Monarchy clear a few things up, including: lying to Radio One, the attractiveness of their fans, and whether or not Calvin Harris’ choice of breakfast is interesting. SPOILER ALERT: it’s not.
Your sound and the image seem to centre around space and retro-futurism. Is that a passion that continues into your taste in fashion, film and art?
To a degree. We love the future. Retro-ism is too nostalgic and regressive. Also, most people who are retro aren’t historically accurate. The future is more open to potential by its very nature – it hasn’t happened yet – where the past cannot be changed, although it can be re-written.
For us, though, space and future are canvasses that we paste our aspirations and dreams. We like the open nature of space, the limitless possibilities, and more importantly, how that makes people feel. With the decline of religion, we are all looking for some form of escapism from this dusty planet, we are feeling trapped in this dimension and in this environment. We like how space and future make people feel invincible and make them aspire to greatness and to cast their imagination beyond their lives and world.
Space and the future have long been vehicles for people to tell stories about themselves. Science fiction uses space and the future to start asking questions about what it is really to be human, and what it is to have emotions, to feel joy, love, sorrow. We use space in the same way. By projecting outwards, we are entering on a journey into ourselves, to better understand ourselves, to understand what it is to be human.
What’s the best song ever written about space?
Gustav Holst- The Planets, which is a symphony completed in 1916. Holst wrote a movement for each planet in the solar system, except for Earth. Our favourite movement is Mars, the Bringer of War. Pluto wasn’t discovered until after he had completed the symphony. Luckily, it’s since been downgraded to a “dwarf planet” and not a fully-fledged planet of our solar system, so Holst can rest in his grave easily. It could have been a bit of an artistic oversight otherwise.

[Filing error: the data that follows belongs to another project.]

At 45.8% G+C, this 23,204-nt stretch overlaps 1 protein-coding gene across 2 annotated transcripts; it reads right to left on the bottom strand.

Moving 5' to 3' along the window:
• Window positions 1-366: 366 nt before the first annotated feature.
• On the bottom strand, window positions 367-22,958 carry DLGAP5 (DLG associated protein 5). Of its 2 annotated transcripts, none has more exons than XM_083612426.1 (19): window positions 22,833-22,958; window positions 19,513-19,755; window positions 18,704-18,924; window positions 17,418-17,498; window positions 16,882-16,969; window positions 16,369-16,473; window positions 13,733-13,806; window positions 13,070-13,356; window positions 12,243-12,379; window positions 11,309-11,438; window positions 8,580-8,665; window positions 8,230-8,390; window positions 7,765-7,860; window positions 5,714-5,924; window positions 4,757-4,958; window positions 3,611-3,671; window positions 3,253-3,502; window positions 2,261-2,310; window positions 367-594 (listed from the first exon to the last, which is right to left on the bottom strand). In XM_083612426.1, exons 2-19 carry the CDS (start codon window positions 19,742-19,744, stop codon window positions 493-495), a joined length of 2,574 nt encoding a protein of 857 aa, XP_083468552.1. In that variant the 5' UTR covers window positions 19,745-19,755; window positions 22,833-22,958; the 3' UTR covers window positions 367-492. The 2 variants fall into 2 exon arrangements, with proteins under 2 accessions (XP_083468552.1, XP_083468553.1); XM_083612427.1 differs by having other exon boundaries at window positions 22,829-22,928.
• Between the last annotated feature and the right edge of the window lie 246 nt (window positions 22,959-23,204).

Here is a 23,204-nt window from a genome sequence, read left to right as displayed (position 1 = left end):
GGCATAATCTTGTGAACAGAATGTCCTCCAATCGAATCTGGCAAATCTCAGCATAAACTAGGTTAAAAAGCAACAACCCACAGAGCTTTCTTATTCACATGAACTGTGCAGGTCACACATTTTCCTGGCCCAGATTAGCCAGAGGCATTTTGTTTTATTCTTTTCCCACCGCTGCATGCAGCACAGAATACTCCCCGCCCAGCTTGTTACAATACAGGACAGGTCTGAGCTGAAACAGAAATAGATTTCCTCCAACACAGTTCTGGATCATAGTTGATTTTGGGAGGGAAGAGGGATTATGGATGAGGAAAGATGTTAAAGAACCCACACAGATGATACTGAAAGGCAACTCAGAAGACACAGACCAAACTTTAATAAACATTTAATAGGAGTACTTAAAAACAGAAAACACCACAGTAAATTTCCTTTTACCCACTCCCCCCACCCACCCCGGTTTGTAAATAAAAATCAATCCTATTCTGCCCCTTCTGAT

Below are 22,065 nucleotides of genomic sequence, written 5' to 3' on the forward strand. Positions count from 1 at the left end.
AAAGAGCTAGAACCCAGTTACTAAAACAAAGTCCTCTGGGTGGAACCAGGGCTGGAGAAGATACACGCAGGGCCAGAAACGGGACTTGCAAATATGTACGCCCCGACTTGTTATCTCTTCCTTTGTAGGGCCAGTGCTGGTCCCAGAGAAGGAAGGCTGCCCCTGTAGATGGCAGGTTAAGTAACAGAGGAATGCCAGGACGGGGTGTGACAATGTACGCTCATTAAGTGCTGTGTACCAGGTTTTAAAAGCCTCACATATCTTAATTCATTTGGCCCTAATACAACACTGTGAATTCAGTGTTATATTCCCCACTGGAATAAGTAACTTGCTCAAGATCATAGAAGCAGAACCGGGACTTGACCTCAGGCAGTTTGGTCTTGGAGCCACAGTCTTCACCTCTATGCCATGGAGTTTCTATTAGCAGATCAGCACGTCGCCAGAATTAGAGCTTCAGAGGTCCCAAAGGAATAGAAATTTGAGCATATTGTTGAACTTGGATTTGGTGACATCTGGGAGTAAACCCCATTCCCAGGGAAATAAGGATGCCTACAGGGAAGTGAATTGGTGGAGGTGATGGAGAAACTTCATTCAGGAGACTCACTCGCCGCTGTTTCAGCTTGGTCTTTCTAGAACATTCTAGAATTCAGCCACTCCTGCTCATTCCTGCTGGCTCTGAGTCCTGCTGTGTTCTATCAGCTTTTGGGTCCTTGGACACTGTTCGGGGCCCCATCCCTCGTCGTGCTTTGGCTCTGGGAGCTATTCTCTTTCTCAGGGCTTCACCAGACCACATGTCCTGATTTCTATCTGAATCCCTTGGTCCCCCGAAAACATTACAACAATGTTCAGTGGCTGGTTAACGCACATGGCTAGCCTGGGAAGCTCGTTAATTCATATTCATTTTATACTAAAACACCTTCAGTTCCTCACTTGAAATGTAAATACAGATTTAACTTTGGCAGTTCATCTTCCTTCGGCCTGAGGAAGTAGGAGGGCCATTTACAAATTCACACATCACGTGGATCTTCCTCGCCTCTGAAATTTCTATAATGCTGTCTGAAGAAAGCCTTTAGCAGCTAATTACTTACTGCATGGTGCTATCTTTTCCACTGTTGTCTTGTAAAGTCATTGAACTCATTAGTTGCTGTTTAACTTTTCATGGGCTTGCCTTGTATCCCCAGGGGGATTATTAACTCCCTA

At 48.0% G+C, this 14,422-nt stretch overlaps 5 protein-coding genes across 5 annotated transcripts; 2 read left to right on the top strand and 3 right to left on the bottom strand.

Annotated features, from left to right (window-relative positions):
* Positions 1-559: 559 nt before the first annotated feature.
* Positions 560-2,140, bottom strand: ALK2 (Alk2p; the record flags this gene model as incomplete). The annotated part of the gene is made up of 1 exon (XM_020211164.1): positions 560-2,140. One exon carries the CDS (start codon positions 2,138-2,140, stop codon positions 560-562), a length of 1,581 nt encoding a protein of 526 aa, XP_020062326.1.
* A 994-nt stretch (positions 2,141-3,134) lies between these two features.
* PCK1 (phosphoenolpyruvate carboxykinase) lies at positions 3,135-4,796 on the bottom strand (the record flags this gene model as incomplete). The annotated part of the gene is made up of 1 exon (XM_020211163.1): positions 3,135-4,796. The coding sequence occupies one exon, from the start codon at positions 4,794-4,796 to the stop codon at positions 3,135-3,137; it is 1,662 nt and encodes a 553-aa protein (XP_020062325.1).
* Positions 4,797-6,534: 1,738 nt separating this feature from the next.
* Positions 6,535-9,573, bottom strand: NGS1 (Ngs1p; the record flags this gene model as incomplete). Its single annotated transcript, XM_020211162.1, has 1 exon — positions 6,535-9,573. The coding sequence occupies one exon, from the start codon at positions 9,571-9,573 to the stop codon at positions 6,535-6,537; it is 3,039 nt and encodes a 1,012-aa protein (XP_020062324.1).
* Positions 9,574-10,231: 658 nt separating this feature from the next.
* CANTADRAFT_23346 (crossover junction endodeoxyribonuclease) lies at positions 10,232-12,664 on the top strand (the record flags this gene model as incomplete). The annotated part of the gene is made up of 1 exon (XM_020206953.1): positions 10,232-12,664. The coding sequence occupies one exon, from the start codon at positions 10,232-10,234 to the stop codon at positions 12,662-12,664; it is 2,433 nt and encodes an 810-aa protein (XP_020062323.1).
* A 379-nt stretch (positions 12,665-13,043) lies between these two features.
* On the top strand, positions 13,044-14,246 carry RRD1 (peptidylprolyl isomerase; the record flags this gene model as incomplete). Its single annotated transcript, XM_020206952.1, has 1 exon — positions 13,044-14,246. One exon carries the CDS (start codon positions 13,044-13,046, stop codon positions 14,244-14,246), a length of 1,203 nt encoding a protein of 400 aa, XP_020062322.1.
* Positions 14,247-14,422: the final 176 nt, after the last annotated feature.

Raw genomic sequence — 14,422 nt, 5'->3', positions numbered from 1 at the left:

Are the lyrics meaningful or purely aesthetic?
Our lyrics are definitely meaningful. There is not a word that Ra sings that he dismisses as throw-away, and each word has one, and quite often several, meanings, within the context of our songs. We know Simon Cowell thinks no one buys a song for its verse, but we’re all about meaning and context, and each word is placed for a reason.
Your whole image and sound smacks of control, perfectionism, fastidiousness. Is this a good way of describing how you work?
Definitely. We have some rough edges, we sometimes let go, because sometimes a mistake, a moment of indiscretion or accident is the perfect answer, and you may arrive at something all the more perfect for its imperfections. But it’s rare. We like to release only a few things, and make them amazing, whether it’s art or music or a video.
MiniMix for Annie Mac on Radio 1
You’ve said “we don’t talk about our backgrounds. Process is dull”. Can you tell us about what inspires you when you’re writing/producing?
Music inspires us, though quite often it is not quite what you would expect. Maybe the way tonalities are used in a Steve Reich track, or the atmosphere of an Alan Parson’s Project track will inspire us as much as a current song or production. On the song front, we are inspired by the ‘greats’, like Bowie, Tom Waits, Nick Drake, through to modern pop, or maybe a one-hit-wonder that captures our attention. On the production front we are more into modern producers like Stuart Price, Lifelike, LCD Soundsystem and Soulwax.
We’re also heavily inspired by art, literature and fashion. Ra reads a lot of Blake and Byron, Andrew is more into Kundera, Palahniuk and Murakami.
How tempting is it to respond to conjectures about your identity online?
What’s the best guess you’ve heard so far?
The accurate ones. But we’ve had everything from Stuart Price to a Montreal heavy rock band, which Radio 1 kept announcing us as. They’re called The Monarchy, so other than the music, it’s easy to get confused.
You were rumoured to be revealing everything at a gig in January this year. Was that ever going to happen, or was it a publicity stunt?